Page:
Many of the life events that distance us from our bodies are normal interruptions in a flow of energy that is not always steady but, for most of us, comes in cycles.

There are seasons of the year—and of life—when you’re full of energy and determination and you want to run and jump and push and grow. There are other times, seasons of stress, when you feel you want to stop everything, circle the wagons, and close in on yourself. When I was going through my divorce, I was physically and emotionally spent. I had no desire for sex—any more than I had a desire for strenuous exercise. Still, twice a week, I would manage to do a very simple regenerative yoga practice. It might only have been a few basic restorative

poses, but it was enough to center me and give me the energy to deal with the emotional stress. Equally important, it kept me in touch with my body.

The trouble with many of the normal interruptions in our energy cycles is that they can become permanent if we let them.

Ways to de-stress:

  • Check your hormone levels

    Yes, being on a hormonal trampoline can add extra stress into your life. For a while, you’re crying in the bathroom, wondering why the world just doesn’t seem nice anymore. But then you start to get some perspective. The consolation, again, is that most of the symptoms are temporary. By coming to understand them better, you start to take control. Right now, at sixty-two, I feel ten times better than I did at forty-five. That’s because I’ve figured out ways to sleep better and keep my moods more even, by cutting back on sugar and using meditation and herbs like valerian to unwind.

    In the meantime, it’s important to communicate very specifically with your doctor about your symptoms. Although hormone replacement carries some risk and is not appropriate for every woman, it can be a god-send in dealing with severe symptoms.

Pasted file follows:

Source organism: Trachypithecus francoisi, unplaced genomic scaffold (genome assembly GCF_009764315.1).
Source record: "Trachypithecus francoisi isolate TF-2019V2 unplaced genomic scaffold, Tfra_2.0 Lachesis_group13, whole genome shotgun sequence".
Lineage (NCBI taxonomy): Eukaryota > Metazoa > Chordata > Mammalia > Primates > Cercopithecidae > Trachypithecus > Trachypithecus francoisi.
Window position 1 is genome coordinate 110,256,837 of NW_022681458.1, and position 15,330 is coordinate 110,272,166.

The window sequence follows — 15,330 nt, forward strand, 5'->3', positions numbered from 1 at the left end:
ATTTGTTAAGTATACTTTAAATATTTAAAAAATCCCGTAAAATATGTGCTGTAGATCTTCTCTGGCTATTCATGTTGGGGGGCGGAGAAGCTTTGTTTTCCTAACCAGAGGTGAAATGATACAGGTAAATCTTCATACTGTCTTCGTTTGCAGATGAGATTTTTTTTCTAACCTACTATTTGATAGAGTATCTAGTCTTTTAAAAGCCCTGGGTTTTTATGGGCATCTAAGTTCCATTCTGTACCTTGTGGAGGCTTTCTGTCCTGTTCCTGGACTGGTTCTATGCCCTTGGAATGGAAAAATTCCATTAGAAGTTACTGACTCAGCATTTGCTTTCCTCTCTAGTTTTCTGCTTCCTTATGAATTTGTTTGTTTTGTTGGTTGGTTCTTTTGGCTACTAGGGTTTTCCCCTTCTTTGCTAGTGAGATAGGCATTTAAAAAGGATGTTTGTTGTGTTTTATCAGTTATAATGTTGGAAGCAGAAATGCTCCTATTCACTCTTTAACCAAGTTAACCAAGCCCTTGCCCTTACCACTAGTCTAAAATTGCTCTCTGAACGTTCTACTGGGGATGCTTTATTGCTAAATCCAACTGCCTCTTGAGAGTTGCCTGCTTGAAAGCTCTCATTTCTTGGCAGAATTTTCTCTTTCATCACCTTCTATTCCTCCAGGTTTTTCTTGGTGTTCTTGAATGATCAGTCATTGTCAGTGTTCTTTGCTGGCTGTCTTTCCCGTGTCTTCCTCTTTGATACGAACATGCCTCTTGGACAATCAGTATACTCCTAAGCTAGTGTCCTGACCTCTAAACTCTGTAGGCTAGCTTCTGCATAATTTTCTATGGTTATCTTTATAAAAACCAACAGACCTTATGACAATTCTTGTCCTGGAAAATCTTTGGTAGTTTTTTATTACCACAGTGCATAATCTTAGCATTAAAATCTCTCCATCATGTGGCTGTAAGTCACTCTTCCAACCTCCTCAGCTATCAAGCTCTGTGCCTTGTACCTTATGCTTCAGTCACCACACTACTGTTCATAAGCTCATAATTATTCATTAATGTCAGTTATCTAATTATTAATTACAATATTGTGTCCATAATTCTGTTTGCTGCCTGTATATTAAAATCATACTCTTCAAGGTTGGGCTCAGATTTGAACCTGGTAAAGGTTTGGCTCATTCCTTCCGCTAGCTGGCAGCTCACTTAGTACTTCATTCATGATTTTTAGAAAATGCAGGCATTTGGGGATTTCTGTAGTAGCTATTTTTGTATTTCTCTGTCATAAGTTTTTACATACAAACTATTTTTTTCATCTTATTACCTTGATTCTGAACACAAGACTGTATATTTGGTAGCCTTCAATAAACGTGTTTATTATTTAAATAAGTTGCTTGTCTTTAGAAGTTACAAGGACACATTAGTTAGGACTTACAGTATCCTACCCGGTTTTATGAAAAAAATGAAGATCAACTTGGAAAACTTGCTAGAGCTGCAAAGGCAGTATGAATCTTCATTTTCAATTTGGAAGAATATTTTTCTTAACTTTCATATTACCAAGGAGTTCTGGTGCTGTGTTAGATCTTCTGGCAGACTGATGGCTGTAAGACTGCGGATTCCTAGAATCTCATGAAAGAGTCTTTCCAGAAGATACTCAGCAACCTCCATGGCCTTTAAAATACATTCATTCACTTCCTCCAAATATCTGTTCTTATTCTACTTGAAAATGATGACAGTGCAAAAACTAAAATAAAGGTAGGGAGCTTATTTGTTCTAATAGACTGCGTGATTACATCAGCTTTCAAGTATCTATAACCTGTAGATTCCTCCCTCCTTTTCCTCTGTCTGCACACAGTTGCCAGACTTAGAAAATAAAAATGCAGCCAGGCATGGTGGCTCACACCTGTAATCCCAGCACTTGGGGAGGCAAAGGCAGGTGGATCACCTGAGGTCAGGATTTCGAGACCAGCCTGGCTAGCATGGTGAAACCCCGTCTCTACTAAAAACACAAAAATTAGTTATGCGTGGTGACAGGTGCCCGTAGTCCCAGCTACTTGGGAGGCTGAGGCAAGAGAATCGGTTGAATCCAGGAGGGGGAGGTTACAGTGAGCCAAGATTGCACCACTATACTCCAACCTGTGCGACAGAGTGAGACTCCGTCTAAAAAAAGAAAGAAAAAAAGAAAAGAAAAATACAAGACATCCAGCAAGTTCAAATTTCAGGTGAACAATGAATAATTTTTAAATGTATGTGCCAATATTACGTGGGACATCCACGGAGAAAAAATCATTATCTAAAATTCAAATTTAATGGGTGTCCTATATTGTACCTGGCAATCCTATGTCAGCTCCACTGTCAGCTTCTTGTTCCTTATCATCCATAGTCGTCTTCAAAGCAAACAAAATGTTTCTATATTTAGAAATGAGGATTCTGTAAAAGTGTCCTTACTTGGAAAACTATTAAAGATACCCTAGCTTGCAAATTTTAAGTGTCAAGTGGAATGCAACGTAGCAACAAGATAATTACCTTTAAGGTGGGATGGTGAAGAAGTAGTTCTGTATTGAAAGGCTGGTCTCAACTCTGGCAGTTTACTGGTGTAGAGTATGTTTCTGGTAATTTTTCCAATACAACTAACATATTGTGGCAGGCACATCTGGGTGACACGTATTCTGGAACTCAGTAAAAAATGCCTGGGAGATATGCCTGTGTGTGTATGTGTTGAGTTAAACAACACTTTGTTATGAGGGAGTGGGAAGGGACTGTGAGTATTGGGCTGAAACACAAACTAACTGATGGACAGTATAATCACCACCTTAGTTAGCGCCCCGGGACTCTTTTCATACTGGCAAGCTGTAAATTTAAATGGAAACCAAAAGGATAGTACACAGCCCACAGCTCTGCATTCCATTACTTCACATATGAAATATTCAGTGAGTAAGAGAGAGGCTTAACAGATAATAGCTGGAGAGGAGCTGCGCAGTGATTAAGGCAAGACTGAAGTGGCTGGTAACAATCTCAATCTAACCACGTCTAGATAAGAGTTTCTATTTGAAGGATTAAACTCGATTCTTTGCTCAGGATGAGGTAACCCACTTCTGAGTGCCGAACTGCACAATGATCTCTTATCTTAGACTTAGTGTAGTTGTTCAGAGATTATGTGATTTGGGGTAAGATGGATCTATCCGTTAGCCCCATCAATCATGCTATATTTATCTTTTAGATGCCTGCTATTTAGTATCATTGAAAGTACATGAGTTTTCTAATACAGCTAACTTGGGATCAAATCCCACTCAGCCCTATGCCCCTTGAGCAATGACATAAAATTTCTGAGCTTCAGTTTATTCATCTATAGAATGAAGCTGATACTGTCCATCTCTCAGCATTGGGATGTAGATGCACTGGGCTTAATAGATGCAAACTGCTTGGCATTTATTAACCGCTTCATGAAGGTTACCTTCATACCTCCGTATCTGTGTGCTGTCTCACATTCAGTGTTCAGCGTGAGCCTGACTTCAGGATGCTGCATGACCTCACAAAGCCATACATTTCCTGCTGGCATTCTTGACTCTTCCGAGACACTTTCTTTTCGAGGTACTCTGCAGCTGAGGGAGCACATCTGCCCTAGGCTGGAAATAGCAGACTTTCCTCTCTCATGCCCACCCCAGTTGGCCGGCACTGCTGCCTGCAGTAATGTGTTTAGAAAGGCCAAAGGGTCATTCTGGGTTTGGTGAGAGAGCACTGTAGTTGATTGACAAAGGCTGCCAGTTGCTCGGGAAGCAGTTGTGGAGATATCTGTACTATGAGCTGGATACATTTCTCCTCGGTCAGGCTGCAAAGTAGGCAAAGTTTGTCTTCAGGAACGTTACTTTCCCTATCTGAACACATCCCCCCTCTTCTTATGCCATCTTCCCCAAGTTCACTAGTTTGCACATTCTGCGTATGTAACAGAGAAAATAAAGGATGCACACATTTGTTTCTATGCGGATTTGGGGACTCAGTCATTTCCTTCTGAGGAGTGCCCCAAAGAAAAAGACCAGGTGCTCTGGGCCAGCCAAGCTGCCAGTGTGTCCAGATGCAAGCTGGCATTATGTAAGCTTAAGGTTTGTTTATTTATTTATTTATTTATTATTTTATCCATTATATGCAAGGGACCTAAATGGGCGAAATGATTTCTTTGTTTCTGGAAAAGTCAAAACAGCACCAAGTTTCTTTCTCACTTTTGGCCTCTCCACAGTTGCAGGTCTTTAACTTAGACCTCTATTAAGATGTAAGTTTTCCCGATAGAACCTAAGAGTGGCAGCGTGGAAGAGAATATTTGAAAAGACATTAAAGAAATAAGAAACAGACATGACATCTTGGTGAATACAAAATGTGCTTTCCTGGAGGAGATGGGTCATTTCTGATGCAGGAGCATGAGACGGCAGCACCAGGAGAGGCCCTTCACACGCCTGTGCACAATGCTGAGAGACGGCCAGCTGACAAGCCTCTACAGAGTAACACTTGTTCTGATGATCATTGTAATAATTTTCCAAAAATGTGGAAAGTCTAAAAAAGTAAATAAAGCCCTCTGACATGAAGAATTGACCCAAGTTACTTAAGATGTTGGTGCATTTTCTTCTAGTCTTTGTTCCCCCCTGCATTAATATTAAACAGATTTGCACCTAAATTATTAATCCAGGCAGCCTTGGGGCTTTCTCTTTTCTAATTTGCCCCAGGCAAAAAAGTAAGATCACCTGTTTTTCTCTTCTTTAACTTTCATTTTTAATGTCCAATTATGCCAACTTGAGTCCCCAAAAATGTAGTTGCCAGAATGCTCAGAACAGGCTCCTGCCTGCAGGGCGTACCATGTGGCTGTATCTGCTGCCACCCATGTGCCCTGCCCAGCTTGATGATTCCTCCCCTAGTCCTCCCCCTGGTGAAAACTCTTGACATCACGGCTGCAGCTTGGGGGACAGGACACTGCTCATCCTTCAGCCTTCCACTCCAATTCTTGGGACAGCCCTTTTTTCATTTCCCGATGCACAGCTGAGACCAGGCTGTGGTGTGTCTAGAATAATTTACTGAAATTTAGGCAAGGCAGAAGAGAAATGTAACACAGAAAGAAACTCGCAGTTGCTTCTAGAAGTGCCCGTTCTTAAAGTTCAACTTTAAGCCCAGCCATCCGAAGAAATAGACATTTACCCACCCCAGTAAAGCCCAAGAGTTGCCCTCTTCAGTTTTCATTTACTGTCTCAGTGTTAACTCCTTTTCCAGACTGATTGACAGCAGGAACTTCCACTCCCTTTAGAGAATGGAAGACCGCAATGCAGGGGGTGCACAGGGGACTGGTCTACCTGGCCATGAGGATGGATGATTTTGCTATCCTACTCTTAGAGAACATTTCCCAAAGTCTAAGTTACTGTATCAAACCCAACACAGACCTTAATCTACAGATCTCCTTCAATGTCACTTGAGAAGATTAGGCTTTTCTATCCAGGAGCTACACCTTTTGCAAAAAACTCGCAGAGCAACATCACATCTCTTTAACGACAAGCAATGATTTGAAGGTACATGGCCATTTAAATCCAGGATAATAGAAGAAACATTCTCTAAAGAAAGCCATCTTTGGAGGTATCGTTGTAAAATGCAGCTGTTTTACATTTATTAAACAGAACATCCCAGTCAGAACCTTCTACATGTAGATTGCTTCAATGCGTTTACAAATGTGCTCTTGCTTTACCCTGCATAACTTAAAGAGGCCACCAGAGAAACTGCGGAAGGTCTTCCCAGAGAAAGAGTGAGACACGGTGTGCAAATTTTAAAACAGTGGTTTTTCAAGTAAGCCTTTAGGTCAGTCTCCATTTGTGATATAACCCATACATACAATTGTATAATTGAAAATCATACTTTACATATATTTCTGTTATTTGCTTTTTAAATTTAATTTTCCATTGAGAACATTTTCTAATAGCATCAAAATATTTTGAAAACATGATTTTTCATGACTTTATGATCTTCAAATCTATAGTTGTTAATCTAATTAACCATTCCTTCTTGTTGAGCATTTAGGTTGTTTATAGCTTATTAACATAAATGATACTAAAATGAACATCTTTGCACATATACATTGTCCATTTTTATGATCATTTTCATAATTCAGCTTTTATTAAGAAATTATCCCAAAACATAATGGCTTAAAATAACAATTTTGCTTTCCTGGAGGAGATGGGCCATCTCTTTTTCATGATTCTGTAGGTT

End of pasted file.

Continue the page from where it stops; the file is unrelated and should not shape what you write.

Dr. Anna Cabeca, DO is an expert in Women’s health and Functional Medicine. She claims that balancing out both your cortisol and oxytocin will help ease your stress:

    ” The chronic effects of stress can literally empty our tanks and throw us way off balance. It is very possible that two of the most important hormones in your body – cortisol and oxytocin – are waging war on each other and wreaking havoc on your life!

    To create more oxytocin in your life:  hug, laugh, play, look into someone’s eyes and smile, orgasm, give gratitude and thanks, get and play with a pet, stay in the present, control the stress we can and manage our thoughts around the stress we can’t control.
    – Read more from Dr. Anna Cabecca on “Why Do I feel Disconnected? The Cortisol-Oxytocin Connection”

    For more information, and non-hormonal strategies, see my book Moving Through Menopause, and Dr. Sara Gottfried’s book, The Hormone Cure

  • Get Sweaty

    Some physical stresses are more difficult to resolve than others. Chronic depression, pain, or fatigue can be very demoralizing. I don’t want to minimize the importance of problems that really call for medical treatment, but I find that physical movement can be useful, by helping change your focus. I also believe that physical exercise can be a way of accessing psychological issues, and that by working with the body— often in a therapy setting—emotional pain can be uncovered and worked through. As for chronic physical pain, the best treatment can often be rejuvenating exercise.

  • Go to bed early